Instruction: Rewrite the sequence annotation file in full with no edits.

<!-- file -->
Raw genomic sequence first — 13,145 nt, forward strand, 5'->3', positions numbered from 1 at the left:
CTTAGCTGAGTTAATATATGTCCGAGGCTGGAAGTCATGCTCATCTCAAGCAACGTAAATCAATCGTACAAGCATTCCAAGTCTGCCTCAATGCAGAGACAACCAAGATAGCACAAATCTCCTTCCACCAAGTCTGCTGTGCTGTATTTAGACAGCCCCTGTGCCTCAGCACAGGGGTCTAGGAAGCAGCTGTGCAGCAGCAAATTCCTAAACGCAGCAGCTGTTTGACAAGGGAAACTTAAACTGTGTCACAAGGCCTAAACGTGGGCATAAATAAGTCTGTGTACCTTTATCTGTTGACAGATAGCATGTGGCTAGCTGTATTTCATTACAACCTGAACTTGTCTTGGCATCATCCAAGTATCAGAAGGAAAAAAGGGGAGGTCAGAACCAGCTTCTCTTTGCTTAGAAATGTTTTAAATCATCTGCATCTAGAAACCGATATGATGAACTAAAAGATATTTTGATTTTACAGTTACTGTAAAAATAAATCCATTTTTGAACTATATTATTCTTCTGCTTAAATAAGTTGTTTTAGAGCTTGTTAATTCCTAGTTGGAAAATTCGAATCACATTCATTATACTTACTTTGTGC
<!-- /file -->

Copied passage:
Raw genomic sequence first — 13,145 nt, forward strand, 5'->3', positions numbered from 1 at the left:
CTTAGCTGAGTTAATATATGTCCGAGGCTGGAAGTCATGCTCATCTCAAGCAACGTAAATCAATCGTACAAGCATTCCAAGTCTGCCTCAATGCAGAGACAACCAAGATAGCACAAATCTCCTTCCACCAAGTCTGCTGTGCTGTATTTAGACAGCCCCTGTGCCTCAGCACAGGGGTCTAGGAAGCAGCTGTGCAGCAGCAAATTCCTAAACGCAGCAGCTGTTTGACAAGGGAAACTTAAACTGTGTCACAAGGCCTAAACGTGGGCATAAATAAGTCTGTGTACCTTTATCTGTTGACAGATAGCATGTGGCTAGCTGTATTTCATTACAACCTGAACTTGTCTTGGCATCATCCAAGTATCAGAAGGAAAAAAGGGGAGGTCAGAACCAGCTTCTCTTTGCTTAGAAATGTTTTAAATCATCTGCATCTAGAAACCGATATGATGAACTAAAAGATATTTTGATTTTACAGTTACTGTAAAAATAAATCCATTTTTGAACTATATTATTCTTCTGCTTAAATAAGTTGTTTTAGAGCTTGTTAATTCCTAGTTGGAAAATTCGAATCACATTCATTATACTTACTTTGTGC